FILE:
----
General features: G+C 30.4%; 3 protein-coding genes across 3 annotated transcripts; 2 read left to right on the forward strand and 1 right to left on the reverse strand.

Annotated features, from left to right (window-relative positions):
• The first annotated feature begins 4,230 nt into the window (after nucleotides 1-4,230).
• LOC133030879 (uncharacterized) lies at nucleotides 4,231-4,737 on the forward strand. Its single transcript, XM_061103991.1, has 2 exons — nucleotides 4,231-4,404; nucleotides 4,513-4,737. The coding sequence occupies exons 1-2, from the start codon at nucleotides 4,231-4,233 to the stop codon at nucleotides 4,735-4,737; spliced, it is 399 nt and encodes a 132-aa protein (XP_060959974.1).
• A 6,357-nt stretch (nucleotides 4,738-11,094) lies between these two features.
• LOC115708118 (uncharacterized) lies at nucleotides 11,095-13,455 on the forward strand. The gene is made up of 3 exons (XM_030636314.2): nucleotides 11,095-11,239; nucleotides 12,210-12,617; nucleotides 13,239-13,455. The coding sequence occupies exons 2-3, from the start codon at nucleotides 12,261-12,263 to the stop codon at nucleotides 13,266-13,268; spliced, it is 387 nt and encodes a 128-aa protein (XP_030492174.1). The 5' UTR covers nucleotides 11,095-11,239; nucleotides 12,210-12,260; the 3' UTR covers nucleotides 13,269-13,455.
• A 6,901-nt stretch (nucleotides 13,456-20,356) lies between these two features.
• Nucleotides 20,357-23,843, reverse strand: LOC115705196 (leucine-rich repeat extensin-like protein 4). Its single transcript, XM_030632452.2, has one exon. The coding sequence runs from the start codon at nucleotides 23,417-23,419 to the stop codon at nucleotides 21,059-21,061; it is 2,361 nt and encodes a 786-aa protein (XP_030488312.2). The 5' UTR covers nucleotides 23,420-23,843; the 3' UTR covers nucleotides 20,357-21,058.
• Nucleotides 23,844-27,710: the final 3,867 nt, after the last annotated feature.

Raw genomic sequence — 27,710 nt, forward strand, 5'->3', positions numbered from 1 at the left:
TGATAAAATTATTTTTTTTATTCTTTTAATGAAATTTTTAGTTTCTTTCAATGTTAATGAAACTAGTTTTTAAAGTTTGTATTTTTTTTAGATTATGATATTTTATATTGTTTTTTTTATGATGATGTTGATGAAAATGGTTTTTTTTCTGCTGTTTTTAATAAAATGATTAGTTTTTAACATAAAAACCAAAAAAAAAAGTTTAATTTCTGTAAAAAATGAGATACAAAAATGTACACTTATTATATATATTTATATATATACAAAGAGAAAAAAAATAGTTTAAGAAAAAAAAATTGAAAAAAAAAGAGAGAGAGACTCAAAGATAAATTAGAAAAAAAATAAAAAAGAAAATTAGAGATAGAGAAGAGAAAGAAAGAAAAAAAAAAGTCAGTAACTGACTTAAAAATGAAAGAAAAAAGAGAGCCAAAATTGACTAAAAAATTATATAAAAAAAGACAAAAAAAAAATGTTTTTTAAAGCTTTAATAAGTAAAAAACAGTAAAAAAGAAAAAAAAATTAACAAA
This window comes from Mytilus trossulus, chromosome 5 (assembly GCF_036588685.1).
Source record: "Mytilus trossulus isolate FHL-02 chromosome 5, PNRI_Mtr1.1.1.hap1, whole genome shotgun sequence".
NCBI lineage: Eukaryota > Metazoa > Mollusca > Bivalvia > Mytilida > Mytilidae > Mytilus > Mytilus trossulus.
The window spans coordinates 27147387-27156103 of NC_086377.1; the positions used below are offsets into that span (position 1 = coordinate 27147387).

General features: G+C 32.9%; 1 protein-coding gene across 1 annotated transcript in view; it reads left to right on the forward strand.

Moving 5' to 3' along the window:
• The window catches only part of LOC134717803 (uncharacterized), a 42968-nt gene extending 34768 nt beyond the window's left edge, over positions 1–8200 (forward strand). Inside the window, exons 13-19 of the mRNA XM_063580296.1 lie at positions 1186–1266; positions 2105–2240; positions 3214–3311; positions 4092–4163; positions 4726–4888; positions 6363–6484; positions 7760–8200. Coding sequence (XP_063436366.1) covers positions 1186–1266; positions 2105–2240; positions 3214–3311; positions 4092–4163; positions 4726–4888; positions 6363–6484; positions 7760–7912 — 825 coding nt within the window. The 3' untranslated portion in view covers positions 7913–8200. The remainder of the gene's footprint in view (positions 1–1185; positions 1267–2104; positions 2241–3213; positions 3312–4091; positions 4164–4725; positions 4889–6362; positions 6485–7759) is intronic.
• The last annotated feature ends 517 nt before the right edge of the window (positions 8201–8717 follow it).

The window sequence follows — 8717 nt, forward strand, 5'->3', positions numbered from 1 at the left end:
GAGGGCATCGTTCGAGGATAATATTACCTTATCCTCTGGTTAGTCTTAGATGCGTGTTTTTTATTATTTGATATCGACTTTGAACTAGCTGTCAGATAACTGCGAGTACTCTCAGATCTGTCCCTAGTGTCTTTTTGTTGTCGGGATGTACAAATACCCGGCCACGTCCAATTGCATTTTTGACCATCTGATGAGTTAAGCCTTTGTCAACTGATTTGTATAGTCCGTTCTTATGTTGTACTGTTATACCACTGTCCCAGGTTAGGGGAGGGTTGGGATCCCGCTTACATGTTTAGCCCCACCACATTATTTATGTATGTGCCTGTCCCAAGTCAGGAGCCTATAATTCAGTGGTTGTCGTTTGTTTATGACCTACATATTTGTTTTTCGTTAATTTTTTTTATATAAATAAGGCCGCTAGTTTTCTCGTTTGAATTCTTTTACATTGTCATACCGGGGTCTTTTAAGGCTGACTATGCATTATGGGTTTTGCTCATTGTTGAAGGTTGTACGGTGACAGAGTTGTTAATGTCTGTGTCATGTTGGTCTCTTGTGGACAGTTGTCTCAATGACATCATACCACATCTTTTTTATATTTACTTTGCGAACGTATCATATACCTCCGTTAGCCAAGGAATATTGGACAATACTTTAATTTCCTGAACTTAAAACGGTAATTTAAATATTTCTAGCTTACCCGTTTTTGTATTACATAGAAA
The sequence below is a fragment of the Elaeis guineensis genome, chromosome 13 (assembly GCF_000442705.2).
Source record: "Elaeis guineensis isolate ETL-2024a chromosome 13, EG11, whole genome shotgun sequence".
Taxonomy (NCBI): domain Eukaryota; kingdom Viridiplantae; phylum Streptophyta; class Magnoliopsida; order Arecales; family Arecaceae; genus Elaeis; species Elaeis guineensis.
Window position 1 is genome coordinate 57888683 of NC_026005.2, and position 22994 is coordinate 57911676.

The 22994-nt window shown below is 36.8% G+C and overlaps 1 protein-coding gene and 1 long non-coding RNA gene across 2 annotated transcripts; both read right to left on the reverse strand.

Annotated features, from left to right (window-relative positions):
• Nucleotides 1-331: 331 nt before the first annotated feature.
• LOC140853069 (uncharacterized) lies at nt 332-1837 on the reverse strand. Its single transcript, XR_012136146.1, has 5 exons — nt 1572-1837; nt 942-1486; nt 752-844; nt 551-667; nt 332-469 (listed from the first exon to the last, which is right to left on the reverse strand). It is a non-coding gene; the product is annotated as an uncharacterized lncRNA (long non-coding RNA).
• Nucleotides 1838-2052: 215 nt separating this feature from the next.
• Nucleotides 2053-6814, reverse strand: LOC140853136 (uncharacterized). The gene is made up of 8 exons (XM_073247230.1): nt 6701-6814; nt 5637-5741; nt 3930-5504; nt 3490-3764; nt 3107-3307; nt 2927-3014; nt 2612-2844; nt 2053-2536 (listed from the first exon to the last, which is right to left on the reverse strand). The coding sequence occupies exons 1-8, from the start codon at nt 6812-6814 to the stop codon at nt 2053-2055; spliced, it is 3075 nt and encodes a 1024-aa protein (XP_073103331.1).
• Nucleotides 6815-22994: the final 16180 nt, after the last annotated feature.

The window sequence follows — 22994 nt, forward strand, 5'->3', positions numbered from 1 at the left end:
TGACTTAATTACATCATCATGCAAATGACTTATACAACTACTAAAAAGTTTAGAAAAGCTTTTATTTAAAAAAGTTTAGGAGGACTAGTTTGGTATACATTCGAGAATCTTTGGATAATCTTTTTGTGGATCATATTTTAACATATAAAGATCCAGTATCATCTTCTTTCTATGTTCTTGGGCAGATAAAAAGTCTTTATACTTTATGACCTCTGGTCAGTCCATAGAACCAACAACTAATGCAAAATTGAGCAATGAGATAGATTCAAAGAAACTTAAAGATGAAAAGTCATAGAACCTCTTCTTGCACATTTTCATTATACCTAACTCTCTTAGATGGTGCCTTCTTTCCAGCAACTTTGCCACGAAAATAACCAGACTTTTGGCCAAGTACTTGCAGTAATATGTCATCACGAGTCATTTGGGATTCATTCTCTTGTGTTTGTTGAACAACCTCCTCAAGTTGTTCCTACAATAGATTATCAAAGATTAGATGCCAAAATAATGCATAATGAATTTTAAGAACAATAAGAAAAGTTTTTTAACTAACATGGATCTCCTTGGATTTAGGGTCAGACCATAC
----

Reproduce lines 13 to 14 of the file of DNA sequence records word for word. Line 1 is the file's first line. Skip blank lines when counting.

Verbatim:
Source record: "Mytilus trossulus isolate FHL-02 chromosome 5, PNRI_Mtr1.1.1.hap1, whole genome shotgun sequence".
NCBI lineage: Eukaryota > Metazoa > Mollusca > Bivalvia > Mytilida > Mytilidae > Mytilus > Mytilus trossulus.